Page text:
This Is Why 675,000 AT&T Employees Went On Strike In 1983
By | August 4, 2020
On August 7, 1983, phone service across the country was interrupted when 675,000 workers at AT&T went on strike following a breakdown in communication with their employer. The strike came at a crucial moment for the phone company: They were in the middle of being split up into 22 local operating companies, a task that had to be finished by January 1. The 21-day walkout of hundreds of thousands of employees—encompassing repair techs, switchboard operators, secretaries, file clerks, data processors, and more—could have been the straw that ended the monolithic corporation. The employees returned after their unions settled with AT&T, but it wouldn't be the last strike for this phone company.
A Bad Time To Be AT&T
At the beginning of 1982, an antitrust case threatened to bring down AT&T. Not only were they the sole provider of telephone service throughout most of the United States, they also owned most of its telephone equipment through their subsidiary, Western Electric. AT&T knew they couldn't win the suit, so they suggested breaking up the Bell System into 22 different companies. They were given until January 1, 1984 to take care of the dissolution of the company.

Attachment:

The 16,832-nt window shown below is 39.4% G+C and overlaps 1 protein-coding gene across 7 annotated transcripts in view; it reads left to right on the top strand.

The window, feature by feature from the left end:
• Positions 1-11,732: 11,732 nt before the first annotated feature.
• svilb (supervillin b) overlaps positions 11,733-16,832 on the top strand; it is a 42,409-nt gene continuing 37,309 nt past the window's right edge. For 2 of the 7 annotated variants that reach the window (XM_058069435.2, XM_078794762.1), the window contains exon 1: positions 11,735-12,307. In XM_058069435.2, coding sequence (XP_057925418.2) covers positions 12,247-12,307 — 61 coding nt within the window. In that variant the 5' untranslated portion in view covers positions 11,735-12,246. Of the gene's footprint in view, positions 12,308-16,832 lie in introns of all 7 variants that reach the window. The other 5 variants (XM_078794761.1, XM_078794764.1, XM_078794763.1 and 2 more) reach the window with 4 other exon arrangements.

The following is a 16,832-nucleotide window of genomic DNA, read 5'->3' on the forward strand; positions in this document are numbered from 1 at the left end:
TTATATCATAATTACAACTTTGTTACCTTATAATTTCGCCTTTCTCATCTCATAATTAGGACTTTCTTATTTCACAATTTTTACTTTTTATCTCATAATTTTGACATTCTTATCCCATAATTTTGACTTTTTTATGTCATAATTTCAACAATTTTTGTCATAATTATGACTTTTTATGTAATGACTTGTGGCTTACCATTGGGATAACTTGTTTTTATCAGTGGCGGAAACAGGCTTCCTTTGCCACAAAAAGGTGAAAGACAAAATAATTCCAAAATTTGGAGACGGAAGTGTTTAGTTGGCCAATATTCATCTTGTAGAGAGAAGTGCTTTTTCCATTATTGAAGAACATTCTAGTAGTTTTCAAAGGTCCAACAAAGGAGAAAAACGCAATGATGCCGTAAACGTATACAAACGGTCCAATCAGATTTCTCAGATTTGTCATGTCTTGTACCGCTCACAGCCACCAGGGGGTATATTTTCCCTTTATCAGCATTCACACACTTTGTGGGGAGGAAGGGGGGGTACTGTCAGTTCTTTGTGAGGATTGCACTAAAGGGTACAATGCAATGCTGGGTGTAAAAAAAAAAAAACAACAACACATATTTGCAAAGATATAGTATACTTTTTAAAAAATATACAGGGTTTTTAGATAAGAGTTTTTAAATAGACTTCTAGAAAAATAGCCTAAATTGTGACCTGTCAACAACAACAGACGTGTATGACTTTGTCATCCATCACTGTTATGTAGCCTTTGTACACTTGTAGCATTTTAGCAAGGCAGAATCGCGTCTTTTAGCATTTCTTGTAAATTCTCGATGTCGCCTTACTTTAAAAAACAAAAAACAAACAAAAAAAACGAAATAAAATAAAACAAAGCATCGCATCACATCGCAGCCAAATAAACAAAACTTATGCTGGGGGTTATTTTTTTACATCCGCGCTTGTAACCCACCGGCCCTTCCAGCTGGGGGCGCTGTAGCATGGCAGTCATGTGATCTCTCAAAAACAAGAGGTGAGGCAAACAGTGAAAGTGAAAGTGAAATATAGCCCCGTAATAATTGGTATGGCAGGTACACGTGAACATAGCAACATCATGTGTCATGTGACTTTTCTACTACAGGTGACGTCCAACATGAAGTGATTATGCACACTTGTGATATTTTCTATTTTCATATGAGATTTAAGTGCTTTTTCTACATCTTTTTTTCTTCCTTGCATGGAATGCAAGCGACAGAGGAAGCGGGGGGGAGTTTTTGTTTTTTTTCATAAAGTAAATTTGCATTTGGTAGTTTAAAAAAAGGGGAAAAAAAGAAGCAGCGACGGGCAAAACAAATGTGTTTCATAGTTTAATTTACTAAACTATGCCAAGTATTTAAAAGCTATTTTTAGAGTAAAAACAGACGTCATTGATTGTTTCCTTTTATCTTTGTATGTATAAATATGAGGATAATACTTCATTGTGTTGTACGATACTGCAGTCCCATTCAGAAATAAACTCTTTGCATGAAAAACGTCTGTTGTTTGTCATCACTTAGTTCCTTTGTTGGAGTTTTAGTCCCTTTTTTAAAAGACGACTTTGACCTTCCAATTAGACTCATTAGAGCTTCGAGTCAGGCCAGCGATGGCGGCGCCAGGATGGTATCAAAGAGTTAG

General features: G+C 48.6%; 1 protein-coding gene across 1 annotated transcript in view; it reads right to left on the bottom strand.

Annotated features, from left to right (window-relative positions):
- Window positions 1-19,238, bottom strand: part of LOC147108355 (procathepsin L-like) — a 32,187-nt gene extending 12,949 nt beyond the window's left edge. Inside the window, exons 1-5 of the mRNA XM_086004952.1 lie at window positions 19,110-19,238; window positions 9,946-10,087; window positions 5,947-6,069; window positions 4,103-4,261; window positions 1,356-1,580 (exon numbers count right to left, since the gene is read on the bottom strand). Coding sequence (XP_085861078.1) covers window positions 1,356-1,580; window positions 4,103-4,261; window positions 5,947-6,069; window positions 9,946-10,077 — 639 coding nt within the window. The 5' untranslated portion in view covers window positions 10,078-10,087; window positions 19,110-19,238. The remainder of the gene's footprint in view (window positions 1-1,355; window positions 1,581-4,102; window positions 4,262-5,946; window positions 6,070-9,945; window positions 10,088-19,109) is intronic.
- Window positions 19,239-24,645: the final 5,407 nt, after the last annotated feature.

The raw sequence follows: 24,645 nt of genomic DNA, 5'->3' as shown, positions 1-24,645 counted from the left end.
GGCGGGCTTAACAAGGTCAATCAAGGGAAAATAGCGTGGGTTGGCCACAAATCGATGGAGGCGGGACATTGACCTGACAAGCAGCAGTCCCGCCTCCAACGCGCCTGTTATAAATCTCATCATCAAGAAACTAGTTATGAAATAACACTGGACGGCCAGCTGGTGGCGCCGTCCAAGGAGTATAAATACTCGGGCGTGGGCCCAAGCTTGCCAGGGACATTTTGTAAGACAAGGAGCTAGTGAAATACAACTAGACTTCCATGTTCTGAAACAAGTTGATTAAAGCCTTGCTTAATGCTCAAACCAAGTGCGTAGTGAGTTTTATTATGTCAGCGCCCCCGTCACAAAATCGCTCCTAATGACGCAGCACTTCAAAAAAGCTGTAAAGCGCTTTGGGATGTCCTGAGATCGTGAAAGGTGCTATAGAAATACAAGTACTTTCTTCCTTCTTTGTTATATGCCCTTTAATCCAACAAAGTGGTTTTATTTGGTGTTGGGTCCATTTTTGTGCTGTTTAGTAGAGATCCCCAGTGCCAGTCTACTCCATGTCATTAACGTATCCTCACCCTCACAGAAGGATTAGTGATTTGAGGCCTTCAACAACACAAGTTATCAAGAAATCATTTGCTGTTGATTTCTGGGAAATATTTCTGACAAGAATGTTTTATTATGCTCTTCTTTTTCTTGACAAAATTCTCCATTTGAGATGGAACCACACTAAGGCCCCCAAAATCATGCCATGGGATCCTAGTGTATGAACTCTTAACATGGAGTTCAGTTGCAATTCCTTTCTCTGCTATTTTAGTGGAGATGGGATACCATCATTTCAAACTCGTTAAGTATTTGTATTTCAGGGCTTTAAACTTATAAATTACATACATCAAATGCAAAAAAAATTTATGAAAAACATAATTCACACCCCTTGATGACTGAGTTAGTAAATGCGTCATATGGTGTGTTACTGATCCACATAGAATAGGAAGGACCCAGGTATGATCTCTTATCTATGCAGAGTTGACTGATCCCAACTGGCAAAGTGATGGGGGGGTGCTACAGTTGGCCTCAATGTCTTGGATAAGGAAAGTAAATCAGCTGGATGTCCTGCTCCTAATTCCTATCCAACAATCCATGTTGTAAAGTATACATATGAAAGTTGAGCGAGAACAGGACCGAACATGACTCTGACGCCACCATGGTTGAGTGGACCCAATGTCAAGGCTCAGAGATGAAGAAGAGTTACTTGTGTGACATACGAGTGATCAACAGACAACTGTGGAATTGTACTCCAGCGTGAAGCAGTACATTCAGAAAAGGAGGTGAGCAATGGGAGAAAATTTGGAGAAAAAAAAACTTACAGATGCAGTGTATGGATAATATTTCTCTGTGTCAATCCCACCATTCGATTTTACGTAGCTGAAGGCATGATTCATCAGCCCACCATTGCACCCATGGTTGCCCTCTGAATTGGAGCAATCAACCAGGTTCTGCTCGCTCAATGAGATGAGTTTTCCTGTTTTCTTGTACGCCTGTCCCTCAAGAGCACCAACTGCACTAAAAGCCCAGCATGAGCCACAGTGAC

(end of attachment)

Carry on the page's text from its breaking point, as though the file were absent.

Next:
As if that wasn't stressful enough, AT&T had also run headfirst into problems with three unions that represented 675,000 workers—the Communications Workers of America, the International Brotherhood of Electrical Workers, and the Telecommunications International Union—who weren't happy that the company planned to shift 25% of the cost of health insurance to workers while increasing their hours and not increasing their wages. Bargaining between the unions and AT&T began on August 6, 1983 at Washington's Mayflower Hotel and went straight on until 11:00 P.M. With an hour left to go and no sign of settlement in sight, the unions declared a strike.
Catastrophe For AT&T
With more than half a million employees either at home or on the picket line, AT&T had a PR nightmare on their hands. Spokesman Charles Dynes presented an optimistic front to the media, confident that they could eventually reach an agreement with workers and insisting that America's telephones wouldn't be unduly affected, as most of them were manually dialed and didn't require an operator. Even so, much of the internal workload that had been carried by data processors, typists, and the like were going undone, and every day that the unions remained on strike was another day the company was bleeding until their January 1 deadline.